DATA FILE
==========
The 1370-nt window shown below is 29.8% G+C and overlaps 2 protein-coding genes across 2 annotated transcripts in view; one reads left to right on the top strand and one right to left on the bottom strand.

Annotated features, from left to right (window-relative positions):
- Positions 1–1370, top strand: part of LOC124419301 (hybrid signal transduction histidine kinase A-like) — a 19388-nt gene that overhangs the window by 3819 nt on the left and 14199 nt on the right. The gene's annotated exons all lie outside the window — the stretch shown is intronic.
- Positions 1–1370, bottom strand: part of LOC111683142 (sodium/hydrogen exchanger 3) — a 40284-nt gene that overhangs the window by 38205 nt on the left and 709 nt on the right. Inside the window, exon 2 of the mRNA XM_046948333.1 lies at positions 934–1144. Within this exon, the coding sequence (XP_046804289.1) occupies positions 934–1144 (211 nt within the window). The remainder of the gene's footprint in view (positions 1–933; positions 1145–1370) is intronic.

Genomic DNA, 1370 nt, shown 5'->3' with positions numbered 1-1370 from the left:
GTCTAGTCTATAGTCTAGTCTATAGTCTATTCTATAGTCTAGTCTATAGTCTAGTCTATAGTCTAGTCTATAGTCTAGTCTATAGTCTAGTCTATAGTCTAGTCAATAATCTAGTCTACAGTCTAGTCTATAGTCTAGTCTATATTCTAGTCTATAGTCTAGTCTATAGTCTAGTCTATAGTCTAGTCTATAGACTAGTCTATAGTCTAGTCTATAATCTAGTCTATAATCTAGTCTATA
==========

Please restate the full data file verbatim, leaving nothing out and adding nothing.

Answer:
The 1370-nt window shown below is 29.8% G+C and overlaps 2 protein-coding genes across 2 annotated transcripts in view; one reads left to right on the top strand and one right to left on the bottom strand.

Annotated features, from left to right (window-relative positions):
- Positions 1–1370, top strand: part of LOC124419301 (hybrid signal transduction histidine kinase A-like) — a 19388-nt gene that overhangs the window by 3819 nt on the left and 14199 nt on the right. The gene's annotated exons all lie outside the window — the stretch shown is intronic.
- Positions 1–1370, bottom strand: part of LOC111683142 (sodium/hydrogen exchanger 3) — a 40284-nt gene that overhangs the window by 38205 nt on the left and 709 nt on the right. Inside the window, exon 2 of the mRNA XM_046948333.1 lies at positions 934–1144. Within this exon, the coding sequence (XP_046804289.1) occupies positions 934–1144 (211 nt within the window). The remainder of the gene's footprint in view (positions 1–933; positions 1145–1370) is intronic.

Genomic DNA, 1370 nt, shown 5'->3' with positions numbered 1-1370 from the left:
GTCTAGTCTATAGTCTAGTCTATAGTCTATTCTATAGTCTAGTCTATAGTCTAGTCTATAGTCTAGTCTATAGTCTAGTCTATAGTCTAGTCTATAGTCTAGTCAATAATCTAGTCTACAGTCTAGTCTATAGTCTAGTCTATATTCTAGTCTATAGTCTAGTCTATAGTCTAGTCTATAGTCTAGTCTATAGACTAGTCTATAGTCTAGTCTATAATCTAGTCTATAATCTAGTCTATA